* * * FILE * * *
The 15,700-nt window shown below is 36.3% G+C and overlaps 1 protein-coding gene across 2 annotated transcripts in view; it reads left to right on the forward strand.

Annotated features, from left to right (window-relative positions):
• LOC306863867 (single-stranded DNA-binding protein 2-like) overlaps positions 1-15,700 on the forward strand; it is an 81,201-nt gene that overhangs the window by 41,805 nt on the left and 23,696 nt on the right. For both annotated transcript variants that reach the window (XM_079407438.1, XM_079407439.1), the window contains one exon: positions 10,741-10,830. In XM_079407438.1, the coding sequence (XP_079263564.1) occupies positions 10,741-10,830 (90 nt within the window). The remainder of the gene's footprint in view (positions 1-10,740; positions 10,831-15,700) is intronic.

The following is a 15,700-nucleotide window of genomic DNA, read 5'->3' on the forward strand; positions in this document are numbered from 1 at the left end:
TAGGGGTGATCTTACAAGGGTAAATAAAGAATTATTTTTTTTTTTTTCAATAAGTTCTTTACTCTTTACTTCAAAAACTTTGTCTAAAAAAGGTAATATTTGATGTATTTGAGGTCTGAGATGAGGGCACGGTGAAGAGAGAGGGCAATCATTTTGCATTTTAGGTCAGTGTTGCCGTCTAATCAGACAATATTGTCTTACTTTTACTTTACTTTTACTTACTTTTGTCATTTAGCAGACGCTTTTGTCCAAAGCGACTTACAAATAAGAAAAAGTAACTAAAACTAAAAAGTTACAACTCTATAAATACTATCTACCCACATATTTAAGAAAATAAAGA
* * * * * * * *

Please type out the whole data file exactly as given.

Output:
The 15,700-nt window shown below is 36.3% G+C and overlaps 1 protein-coding gene across 2 annotated transcripts in view; it reads left to right on the forward strand.

Annotated features, from left to right (window-relative positions):
• LOC306863867 (single-stranded DNA-binding protein 2-like) overlaps positions 1-15,700 on the forward strand; it is an 81,201-nt gene that overhangs the window by 41,805 nt on the left and 23,696 nt on the right. For both annotated transcript variants that reach the window (XM_079407438.1, XM_079407439.1), the window contains one exon: positions 10,741-10,830. In XM_079407438.1, the coding sequence (XP_079263564.1) occupies positions 10,741-10,830 (90 nt within the window). The remainder of the gene's footprint in view (positions 1-10,740; positions 10,831-15,700) is intronic.

The following is a 15,700-nucleotide window of genomic DNA, read 5'->3' on the forward strand; positions in this document are numbered from 1 at the left end:
TAGGGGTGATCTTACAAGGGTAAATAAAGAATTATTTTTTTTTTTTTCAATAAGTTCTTTACTCTTTACTTCAAAAACTTTGTCTAAAAAAGGTAATATTTGATGTATTTGAGGTCTGAGATGAGGGCACGGTGAAGAGAGAGGGCAATCATTTTGCATTTTAGGTCAGTGTTGCCGTCTAATCAGACAATATTGTCTTACTTTTACTTTACTTTTACTTACTTTTGTCATTTAGCAGACGCTTTTGTCCAAAGCGACTTACAAATAAGAAAAAGTAACTAAAACTAAAAAGTTACAACTCTATAAATACTATCTACCCACATATTTAAGAAAATAAAGA